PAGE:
Gear Review: Darkglass Electronics Vintage Microtubes

Embracing planetary collaboration, Finland’s Darkglass Electronics does a neat trick of designing the company’s pedals in Helsinki, but has them handmade in the United States by Seattle’s 3Leaf Audio.
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Embracing planetary collaboration, Finland’s Darkglass Electronics does a neat trick of designing the company’s pedals in Helsinki, but has them handmade in the United States by Seattle’s 3Leaf Audio. The Vintage Microtubes is definitely a “vintage”-styled overdrive pedal for bass, but there are no tubes in the equation—just crafty emulations of amp overdrive, tape compression, and mic-preamp coloration. But while disciples of ’70s, ’80s, and ’90s bass grit will absolutely find a lot to like about the Vintage Microtubes, the pedal offers more than just a trip back in time. For example, a little edge and gronk can help a bass line drive a track a bit more aggressively. Overdrive can also help the bass blend with distorted guitars, or add vibe and impact to a song that seems rather lifeless. These are just a few situations where the application of overdrive can render low-end sonics that enhance a work of any style.

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The Vintage Microtubes comes gig ready in a UFC-tough, brushed aluminum casing. The footswitch—which employs 3Leaf’s truebypass, soft-touch relay—is near military grade, and it effortlessly clicks on and off with no glitches or noise. The Blend, Era, Level, and Drive knobs are big and turn smoothly, although they are positioned so close together that you can inadvertently move one of the top knobs while you’re tweaking one of the bottom ones. The pedal requires a 9-volt adapter for operation. That’s actually a benefit in my book, but the 9-volt jack is placed very low on the bottom right of the pedal, which can mean the power cable may bunch up towards the lip of your pedalboard.


Vintage is definitely spoken here, but the Drive, Blend, and Era knobs let you dial in a ton of tones that just about cover rock, blues, funk, and dance styles from the Beatles to Daft Punk. The fun is in finding the sounds that evoke those eras for you, because the Era knob is cagily “un”-labeled. You can assume the left-knob positions are earlier, and the right-knob positions later—and you’d probably be right—but even that doesn’t begin to detail the subtle variations you can craft by auditioning different Blend, Era, and Drive levels. What you’ll definitely find by spinning the knobs are these sonic jewels: a fat, ’60s-style compression that evokes vintage Urei and LA2A units, a frizzy buzz that simulates overdriving, say, the mic preamp on an old Trident mixing console; stunning, amp-like mid-range grit (think Ampeg SVT rumbling on a wood stage); and near-distortion with frayed lows and smeared mids.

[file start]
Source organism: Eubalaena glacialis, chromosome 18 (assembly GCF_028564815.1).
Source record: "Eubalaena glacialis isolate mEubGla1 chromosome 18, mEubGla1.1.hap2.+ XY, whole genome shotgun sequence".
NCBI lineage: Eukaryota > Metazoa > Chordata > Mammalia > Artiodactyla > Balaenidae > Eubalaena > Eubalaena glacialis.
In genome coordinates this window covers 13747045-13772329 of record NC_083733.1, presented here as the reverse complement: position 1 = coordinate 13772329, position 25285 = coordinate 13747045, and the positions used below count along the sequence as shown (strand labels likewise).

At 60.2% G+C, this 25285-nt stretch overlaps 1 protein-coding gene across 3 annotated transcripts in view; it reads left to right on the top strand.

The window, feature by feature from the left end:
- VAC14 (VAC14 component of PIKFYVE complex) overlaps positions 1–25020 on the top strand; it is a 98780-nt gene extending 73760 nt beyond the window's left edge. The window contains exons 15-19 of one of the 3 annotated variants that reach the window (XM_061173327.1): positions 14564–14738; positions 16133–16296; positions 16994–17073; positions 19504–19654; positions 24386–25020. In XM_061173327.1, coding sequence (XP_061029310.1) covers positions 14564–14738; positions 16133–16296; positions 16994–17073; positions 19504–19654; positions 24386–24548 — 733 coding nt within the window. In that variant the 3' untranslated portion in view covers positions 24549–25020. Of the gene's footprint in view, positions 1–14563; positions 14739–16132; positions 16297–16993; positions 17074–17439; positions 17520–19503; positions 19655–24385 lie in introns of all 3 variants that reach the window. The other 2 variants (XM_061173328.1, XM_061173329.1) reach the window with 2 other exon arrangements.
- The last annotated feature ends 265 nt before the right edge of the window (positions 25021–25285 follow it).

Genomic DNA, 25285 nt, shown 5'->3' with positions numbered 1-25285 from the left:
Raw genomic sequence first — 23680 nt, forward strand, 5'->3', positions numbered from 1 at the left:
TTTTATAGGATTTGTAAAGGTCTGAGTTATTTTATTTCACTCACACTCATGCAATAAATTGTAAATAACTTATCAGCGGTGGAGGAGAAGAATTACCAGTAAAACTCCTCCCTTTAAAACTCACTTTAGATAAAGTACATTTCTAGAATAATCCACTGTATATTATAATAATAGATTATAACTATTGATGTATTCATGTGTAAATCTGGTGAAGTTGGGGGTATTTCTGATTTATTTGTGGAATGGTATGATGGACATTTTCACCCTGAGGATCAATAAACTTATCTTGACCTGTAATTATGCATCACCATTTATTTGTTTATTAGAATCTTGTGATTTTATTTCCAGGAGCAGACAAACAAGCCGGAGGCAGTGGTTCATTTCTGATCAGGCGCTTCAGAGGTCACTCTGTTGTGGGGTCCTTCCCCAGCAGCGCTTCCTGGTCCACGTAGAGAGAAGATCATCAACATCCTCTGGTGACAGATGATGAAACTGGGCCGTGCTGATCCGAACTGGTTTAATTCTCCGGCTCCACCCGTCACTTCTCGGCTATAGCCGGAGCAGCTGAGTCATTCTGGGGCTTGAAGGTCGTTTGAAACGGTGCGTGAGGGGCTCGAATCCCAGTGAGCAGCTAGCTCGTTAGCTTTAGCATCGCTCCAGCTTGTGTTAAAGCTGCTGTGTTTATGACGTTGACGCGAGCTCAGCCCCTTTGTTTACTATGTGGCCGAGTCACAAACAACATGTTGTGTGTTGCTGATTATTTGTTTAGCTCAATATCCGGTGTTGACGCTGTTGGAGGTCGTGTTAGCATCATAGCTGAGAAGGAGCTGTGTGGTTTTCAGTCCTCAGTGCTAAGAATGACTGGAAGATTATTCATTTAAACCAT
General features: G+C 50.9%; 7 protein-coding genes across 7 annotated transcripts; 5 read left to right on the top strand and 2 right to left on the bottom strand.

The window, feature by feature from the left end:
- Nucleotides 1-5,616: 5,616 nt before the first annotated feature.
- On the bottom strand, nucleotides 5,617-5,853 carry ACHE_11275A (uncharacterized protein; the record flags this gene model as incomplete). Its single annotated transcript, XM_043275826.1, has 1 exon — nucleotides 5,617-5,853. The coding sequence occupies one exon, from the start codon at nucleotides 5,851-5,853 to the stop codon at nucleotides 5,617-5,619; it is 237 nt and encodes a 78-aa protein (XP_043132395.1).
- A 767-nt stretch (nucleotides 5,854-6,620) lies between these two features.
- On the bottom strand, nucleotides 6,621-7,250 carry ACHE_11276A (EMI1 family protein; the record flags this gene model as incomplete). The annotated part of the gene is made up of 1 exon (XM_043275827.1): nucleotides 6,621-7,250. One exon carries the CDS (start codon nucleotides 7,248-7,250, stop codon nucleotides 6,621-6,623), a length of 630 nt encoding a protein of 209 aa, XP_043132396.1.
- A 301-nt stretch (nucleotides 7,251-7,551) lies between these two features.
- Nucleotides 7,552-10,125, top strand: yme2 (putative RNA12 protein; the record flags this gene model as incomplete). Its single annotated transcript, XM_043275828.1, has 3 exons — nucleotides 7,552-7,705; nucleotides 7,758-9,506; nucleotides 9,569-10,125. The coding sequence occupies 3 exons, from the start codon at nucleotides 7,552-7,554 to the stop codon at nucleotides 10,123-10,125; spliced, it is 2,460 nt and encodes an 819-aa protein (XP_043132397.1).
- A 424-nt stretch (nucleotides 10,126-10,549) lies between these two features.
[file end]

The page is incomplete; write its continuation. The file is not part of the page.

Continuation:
Adding to the coolness is that you can tweak the Blend to completely pummel your bass tone with processed madness, or just sneak in a taste of overdrive to a predominantly clean low end. There’s almost no end to the versatility of the Vintage Microtubes, and, furthermore, the pedal’s Level knob has enough volume on tap to send your bass solos and/or signature riffs right over the top of the mix.

If you love experimenting with different overdrive characteristics, you could slap down the bucks to work in a recording studio populated with racks of vintage signal processors. Or you could borrow every compression, preamp, and overdrive plug-in you can get your hands on. Or you could plug in a Vintage Microtubes and be done with it.


Darkglass Electronics

Vintage microtubes
Street $250
Pros Accurately emulates tape compression, old-school console preamp drive, and amp overdrive
Cons None

Bottom line A no-fuss option for crafting versatile overdrive tones.



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